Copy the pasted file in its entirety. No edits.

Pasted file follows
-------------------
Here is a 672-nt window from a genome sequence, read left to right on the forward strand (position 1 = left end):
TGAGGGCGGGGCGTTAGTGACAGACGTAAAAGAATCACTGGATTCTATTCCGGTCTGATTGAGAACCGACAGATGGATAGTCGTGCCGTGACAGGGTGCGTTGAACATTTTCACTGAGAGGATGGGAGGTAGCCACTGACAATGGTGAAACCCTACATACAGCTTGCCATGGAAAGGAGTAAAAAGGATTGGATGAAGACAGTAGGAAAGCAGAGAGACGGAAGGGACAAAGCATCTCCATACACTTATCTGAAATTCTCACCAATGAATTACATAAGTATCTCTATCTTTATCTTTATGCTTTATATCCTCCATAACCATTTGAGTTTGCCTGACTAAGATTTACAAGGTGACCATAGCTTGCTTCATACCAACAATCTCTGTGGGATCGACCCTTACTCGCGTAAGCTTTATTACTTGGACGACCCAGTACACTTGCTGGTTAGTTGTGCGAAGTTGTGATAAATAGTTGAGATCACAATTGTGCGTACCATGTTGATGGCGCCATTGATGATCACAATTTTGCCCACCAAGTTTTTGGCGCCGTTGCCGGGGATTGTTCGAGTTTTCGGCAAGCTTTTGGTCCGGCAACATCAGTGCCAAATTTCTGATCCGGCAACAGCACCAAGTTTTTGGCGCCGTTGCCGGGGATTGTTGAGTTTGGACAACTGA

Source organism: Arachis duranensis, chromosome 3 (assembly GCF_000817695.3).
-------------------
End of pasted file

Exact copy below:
Here is a 672-nt window from a genome sequence, read left to right on the forward strand (position 1 = left end):
TGAGGGCGGGGCGTTAGTGACAGACGTAAAAGAATCACTGGATTCTATTCCGGTCTGATTGAGAACCGACAGATGGATAGTCGTGCCGTGACAGGGTGCGTTGAACATTTTCACTGAGAGGATGGGAGGTAGCCACTGACAATGGTGAAACCCTACATACAGCTTGCCATGGAAAGGAGTAAAAAGGATTGGATGAAGACAGTAGGAAAGCAGAGAGACGGAAGGGACAAAGCATCTCCATACACTTATCTGAAATTCTCACCAATGAATTACATAAGTATCTCTATCTTTATCTTTATGCTTTATATCCTCCATAACCATTTGAGTTTGCCTGACTAAGATTTACAAGGTGACCATAGCTTGCTTCATACCAACAATCTCTGTGGGATCGACCCTTACTCGCGTAAGCTTTATTACTTGGACGACCCAGTACACTTGCTGGTTAGTTGTGCGAAGTTGTGATAAATAGTTGAGATCACAATTGTGCGTACCATGTTGATGGCGCCATTGATGATCACAATTTTGCCCACCAAGTTTTTGGCGCCGTTGCCGGGGATTGTTCGAGTTTTCGGCAAGCTTTTGGTCCGGCAACATCAGTGCCAAATTTCTGATCCGGCAACAGCACCAAGTTTTTGGCGCCGTTGCCGGGGATTGTTGAGTTTGGACAACTGA

Source organism: Arachis duranensis, chromosome 3 (assembly GCF_000817695.3).